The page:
Mr Adams gave an assurance that all students and learners linked MERSETA had been paid during the COVID-19 period.

MERSETA had consulted with its staff on salary increases. However, it had not managed to have a discussion on the salary increase freeze yet because of the lockdown period, but he would ensure having the discussion with staff, and hoped that there would be understanding from the unions as well.

MERSETA constantly involved sectors in its curriculum development to ensure that the learning outcomes had the optimal effect. It was engaging with universities and had requested programmes and facilitated processes between sectors and universities to ensure curriculum alignments. It currently had agreements with 15 universities across the country.

He said MERSETA had not started any engagement around the planning to build new innovation and science universities, but it would ensure that it engaged unions and sectors which he believed would be particularly helpful.

He assured the Committee that gender-based violence received attention at MERSETA. It conducted regular visits and one-on-one engagements to identify challenges, and resolved them.

ETDP SETA’s Response

Ms Nxesi said the ETDP SETA had worked closely with all constituents, and had provided a lot of support to educators to be prepared for COVID-19. It had also developed strategies in line with its APP. In addition, it had developed a research bank which reviewed the practices of other countries post-COVID-19 in the basic education sector.

The ETDP SETA had provided training for senior management and provincial officials on digital skills. Guide books had been developed for Grades 10, 11 and 12, with the assistance of the Department of Basic Education. There was sufficient progress with the curriculum, but what needed to be done now was to work on some future skills and competencies which it had identified.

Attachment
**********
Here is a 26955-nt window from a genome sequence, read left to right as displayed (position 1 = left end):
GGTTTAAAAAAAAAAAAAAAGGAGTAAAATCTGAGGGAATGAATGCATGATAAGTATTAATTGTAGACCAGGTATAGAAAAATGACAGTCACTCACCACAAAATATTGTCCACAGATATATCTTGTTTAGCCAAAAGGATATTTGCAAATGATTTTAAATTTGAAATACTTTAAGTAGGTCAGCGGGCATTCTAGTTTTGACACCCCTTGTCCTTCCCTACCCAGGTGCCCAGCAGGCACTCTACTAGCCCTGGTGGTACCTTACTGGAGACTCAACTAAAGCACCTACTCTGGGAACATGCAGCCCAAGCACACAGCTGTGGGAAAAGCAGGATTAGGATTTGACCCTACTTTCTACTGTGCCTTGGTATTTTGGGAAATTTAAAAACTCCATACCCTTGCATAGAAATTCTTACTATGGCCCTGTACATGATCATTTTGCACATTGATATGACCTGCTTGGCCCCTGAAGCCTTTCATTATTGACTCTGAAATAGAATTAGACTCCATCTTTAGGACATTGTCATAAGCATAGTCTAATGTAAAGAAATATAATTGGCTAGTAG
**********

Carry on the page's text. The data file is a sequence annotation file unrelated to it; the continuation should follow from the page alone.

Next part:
After working with the DHEST to provide training for teachers, the ETDP SETA had discovered that the initial teachers’ training did not address what was happening at the moment. She thought that there was a need to revise teachers’ training, which would possibly result in new qualifications. 

Digitalisation and computing systems were part of the skills which teachers would need. The ETDP SETA had engaged in such training programmes prior to the IR4. For instance, it had a partnership with Vodacom in the Eastern Cape on virtual classrooms. Out of the Department’s 100 virtual classrooms, the ETDP SETA held 30 of those virtual classrooms. The biggest challenge was data access and digital gadgets, especially for those in rural areas. In the Free State, training had been conducted and there had been a favourable outcome.

The ETDP SETA was of the view that there was a need to lobby non-governmental organisations (NGOs) to provide psycho-social support for learners and teachers, given that teachers and Grade 7 and 12 learners were going back to school. She highlighted the need to reinforce social distancing and the washing of hands, which both needed to be integrated into their minds.

The EDTP SETA aims to provide each teacher with a laptop and data access.

Ms Nxesi agreed that inadequate financial skills were a reason of TVET colleges’ failures. She said the skills for finance and chartered accountants would be prioritised in the ETDP SETA. This would begin with the training of the campus management. Management leadership courses had been provided to all the TVET colleges.

For career development, there were career advisors at each TVET college to ensure learners were informed of the changes and challenges in society.

She informed the Committee that the ETDP SETA did not have any certification backlogs.

It paid its learners their stipends by themselves so there was no extra cost, although it was time consuming. All stipends had been paid.

She agreed with members’ comments on curriculum development and the need to ensure the curriculum on offer was relevant to skills demands in the labour market.

Regarding bursaries, there was no duplication because the ETDP SETA was working with Universities South Africa (USAf) and it paid directly to USAf.

The Chairperson asked the NSF to give its response at a different time, as the accounting officer -- the Director-General -- was not present. He expressed his frustration at the conduct of the DG, since he was the accounting authority and had disappeared online without giving an apology. He said that it showed disrespect to the Committee.

Deputy Minister Manamela said he would talk to the DG about what happened and ensure that questions directed to the NSF would be properly responded to.

The Chairperson said he had observed the passion of some CEOs at the SETAs, and commented that such passion could be really helpful in turning things around, as there was a negative view around SETA currently. He hoped the presentations made today would be an indication that SETAs were fully fledged and ready to restore the confidence of South African people. He was optimistic that the SETAs would get there.

The meeting was adjourned.